It is part of normal operation for a  switch to re-learn the MAC address every time it is seen on a different port. This action always generates this message. The RTD-1-ADDR_FLAP system status messages should not necessarily be considered errors,  particularly on ports where there are APs attached.

For example, if there are APs attached to ports 3/4 and 3/5, and clients associated to those APs are roaming back and forth between the two APs, the MAC addresses of the clients are truly moving back and forth between those two switch ports. The status messages are accurate, and there is no cause for alarm.

Additional Information

Error Message

RTD-1-ADDR_FLAP [chars] relearning [dec] addrs per min

Explanation

Normally, MAC addresses are learned once on a port. Occasionally, when a switched network reconfigures, due to either manual or STP reconfiguration, addresses learned on one port are relearned on a different port. However, if there is a port anywhere in the switched domain that is looped back to itself, addresses will jump back and forth between the real port and the port that is in the path to the looped back port. In this message, [chars] is the interface, and [dec] is the number of addresses being learnt.

Recommended Action

Determine the real path (port) to the MAC address. Use the debug ethernet-controller addr command to see the alternate path-port on which the address is being learned. Go to the switch attached to that port. Note that the show cdp neighbors command is useful in determining the next switch. Repeat this procedure until the port is found that is receiving what it is transmitting, and remove that port from the network.

Problem Type

Error message

Products

Access point

Reference

Runtime diagnostic error messages

 

Sunday
Jan132013

End-of-Sale and End-of-Life Announcement for the Cisco Secure Access Control System 5.2 (CSACS-5.2) Software

Cisco announces the end-of-sale and end-of life dates for the Cisco Secure Access Control System 5.2 (CSACS-5.2) Software. The last day to order the affected product(s) is July 12, 2013. Customers with active service contracts will continue to receive support from the Cisco Technical Assistance Center (TAC) as shown in Table 1 of the EoL bulletin. Table 1 describes the end-of-life milestones, definitions, and dates for the affected product(s). Table 2 lists the product part numbers affected by this announcement. For customers with active and paid service and support contracts, support will be available under the terms and conditions of customers' service contract.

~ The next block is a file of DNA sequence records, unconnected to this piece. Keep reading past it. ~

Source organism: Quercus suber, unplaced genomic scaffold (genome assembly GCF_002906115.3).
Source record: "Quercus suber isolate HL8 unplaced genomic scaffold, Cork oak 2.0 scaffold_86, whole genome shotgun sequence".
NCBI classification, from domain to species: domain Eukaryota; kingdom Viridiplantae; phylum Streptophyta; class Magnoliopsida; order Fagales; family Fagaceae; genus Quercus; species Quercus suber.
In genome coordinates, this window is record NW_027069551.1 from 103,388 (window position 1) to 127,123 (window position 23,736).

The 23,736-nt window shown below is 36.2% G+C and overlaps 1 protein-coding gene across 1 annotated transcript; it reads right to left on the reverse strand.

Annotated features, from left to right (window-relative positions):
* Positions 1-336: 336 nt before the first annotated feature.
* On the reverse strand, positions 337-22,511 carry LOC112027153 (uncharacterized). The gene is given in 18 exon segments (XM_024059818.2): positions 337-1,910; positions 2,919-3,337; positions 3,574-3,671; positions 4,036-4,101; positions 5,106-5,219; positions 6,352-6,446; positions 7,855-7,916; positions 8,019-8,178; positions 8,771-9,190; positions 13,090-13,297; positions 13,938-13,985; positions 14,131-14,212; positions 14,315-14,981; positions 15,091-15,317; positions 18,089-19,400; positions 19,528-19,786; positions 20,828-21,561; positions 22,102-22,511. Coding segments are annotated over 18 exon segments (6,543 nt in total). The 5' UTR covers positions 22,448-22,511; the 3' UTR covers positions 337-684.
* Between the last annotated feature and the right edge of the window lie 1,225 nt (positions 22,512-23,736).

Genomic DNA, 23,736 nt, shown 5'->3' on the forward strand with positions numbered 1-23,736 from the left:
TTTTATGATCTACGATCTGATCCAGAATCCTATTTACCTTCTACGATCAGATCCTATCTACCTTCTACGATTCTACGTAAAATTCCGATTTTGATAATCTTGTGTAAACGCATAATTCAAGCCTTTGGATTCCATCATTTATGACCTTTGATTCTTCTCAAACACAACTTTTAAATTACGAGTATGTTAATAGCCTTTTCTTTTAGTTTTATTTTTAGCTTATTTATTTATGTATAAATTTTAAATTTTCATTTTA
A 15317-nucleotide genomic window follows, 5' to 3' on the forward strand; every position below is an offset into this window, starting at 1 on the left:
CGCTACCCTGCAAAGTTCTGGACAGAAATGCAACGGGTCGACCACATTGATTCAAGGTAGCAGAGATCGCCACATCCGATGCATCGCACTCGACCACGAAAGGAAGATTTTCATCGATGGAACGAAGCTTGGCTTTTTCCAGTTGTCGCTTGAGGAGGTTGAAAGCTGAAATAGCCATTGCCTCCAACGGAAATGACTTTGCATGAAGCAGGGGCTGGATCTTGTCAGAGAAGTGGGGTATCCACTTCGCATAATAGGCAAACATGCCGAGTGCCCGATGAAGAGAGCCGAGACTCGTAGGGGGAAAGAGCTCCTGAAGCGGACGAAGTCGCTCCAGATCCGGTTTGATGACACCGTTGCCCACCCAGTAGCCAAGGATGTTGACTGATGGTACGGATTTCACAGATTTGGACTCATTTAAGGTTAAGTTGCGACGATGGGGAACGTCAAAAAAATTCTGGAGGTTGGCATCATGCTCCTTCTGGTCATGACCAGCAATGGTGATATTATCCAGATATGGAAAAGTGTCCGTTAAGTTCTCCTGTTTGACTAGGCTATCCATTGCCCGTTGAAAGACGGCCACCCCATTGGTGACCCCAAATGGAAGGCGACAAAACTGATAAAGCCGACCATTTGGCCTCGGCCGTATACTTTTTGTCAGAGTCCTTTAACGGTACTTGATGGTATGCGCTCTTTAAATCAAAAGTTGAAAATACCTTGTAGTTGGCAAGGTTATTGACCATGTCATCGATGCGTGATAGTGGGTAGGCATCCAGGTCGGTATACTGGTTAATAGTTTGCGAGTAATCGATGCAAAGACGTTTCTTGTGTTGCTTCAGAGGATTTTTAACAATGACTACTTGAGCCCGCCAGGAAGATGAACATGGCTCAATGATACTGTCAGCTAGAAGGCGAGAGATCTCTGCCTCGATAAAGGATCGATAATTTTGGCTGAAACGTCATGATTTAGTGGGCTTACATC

http://www.cisco.com/en/US/prod/collateral/netmgtsw/ps5698/ps6767/ps9911/eol_C51-726115.html 

Table 1. End-of-Life Milestones and Dates for the Cisco Secure Access Control System 5.2 (CSACS-5.2) Software

 

Milestone

Definition

Date

End-of-Life Announcement Date

The date the document that announces the end of sale and end of life of a product is distributed to the general public.

January 11, 2013

End-of-Sale Date

The last date to order the product through Cisco point-of-sale mechanisms. The product is no longer for sale after this date.

July 12, 2013

Last Ship Date:
App. SW

The last-possible ship date that can be requested of Cisco and/or its contract manufacturers. Actual ship date is dependent on lead time.

October 10, 2013

End of SW Maintenance Releases Date:
App. SW

The last date that Cisco Engineering may release any final software maintenance releases or bug fixes. After this date, Cisco Engineering will no longer develop, repair, maintain, or test the product software.

July 12, 2014

End of New Service Attachment Date:
App. SW

For equipment and software that is not covered by a service-and-support contract, this is the last date to order a new service-and-support contract or add the equipment and/or software to an existing service-and-support contract.

July 12, 2014

End of Service Contract Renewal Date:
App. SW

The last date to extend or renew a service contract for the product.

October 8, 2015

Last Date of Support:
App. SW

The last date to receive applicable service and support for the product as entitled by active service contracts or by warranty terms and conditions. After this date, all support services for the product are unavailable, and the product becomes obsolete.

July 31, 2016

 

Wednesday
Jan022013

Cisco WLC Code 7.0.98.0 Deferred Status

It has come to my attention that code 7.0.98.0 was moved to "deferred status".

 

This is pretty relevant information as customers are still on this revision. Perhaps it may be because of the number of related bugs in this release ? Please comment if you have any details .. Thanks

 

 

http://software.cisco.com/download/release.html?mdfid=282600534&flowid=7012&softwareid=280926587&release=7.4.100.0&relind=AVAILABLE&rellifecycle=ED&reltype=latest